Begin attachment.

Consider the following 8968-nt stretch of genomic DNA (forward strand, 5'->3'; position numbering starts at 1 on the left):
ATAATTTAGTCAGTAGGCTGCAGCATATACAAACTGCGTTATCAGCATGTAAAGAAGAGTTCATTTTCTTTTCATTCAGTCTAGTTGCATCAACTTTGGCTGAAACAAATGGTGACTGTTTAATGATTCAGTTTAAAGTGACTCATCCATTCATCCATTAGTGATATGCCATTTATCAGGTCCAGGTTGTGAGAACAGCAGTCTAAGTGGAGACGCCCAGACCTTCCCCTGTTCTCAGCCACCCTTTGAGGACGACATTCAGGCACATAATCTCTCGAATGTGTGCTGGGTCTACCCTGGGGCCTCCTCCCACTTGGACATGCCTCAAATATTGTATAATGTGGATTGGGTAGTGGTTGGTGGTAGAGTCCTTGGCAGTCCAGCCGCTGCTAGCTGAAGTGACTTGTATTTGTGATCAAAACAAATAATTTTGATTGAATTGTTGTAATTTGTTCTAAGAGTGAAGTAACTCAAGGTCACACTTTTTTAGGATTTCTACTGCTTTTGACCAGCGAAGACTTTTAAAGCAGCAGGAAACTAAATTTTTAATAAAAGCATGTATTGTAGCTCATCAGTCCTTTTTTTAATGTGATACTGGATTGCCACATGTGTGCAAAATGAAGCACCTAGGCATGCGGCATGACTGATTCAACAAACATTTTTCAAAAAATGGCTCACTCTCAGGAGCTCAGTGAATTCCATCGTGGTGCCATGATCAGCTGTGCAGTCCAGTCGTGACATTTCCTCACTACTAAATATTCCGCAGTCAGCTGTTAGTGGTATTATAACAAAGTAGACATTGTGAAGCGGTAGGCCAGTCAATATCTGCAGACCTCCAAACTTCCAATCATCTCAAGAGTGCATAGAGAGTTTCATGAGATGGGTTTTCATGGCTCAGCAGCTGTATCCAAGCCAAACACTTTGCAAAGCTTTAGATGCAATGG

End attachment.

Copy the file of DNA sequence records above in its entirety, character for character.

Consider the following 8968-nt stretch of genomic DNA (forward strand, 5'->3'; position numbering starts at 1 on the left):
ATAATTTAGTCAGTAGGCTGCAGCATATACAAACTGCGTTATCAGCATGTAAAGAAGAGTTCATTTTCTTTTCATTCAGTCTAGTTGCATCAACTTTGGCTGAAACAAATGGTGACTGTTTAATGATTCAGTTTAAAGTGACTCATCCATTCATCCATTAGTGATATGCCATTTATCAGGTCCAGGTTGTGAGAACAGCAGTCTAAGTGGAGACGCCCAGACCTTCCCCTGTTCTCAGCCACCCTTTGAGGACGACATTCAGGCACATAATCTCTCGAATGTGTGCTGGGTCTACCCTGGGGCCTCCTCCCACTTGGACATGCCTCAAATATTGTATAATGTGGATTGGGTAGTGGTTGGTGGTAGAGTCCTTGGCAGTCCAGCCGCTGCTAGCTGAAGTGACTTGTATTTGTGATCAAAACAAATAATTTTGATTGAATTGTTGTAATTTGTTCTAAGAGTGAAGTAACTCAAGGTCACACTTTTTTAGGATTTCTACTGCTTTTGACCAGCGAAGACTTTTAAAGCAGCAGGAAACTAAATTTTTAATAAAAGCATGTATTGTAGCTCATCAGTCCTTTTTTTAATGTGATACTGGATTGCCACATGTGTGCAAAATGAAGCACCTAGGCATGCGGCATGACTGATTCAACAAACATTTTTCAAAAAATGGCTCACTCTCAGGAGCTCAGTGAATTCCATCGTGGTGCCATGATCAGCTGTGCAGTCCAGTCGTGACATTTCCTCACTACTAAATATTCCGCAGTCAGCTGTTAGTGGTATTATAACAAAGTAGACATTGTGAAGCGGTAGGCCAGTCAATATCTGCAGACCTCCAAACTTCCAATCATCTCAAGAGTGCATAGAGAGTTTCATGAGATGGGTTTTCATGGCTCAGCAGCTGTATCCAAGCCAAACACTTTGCAAAGCTTTAGATGCAATGG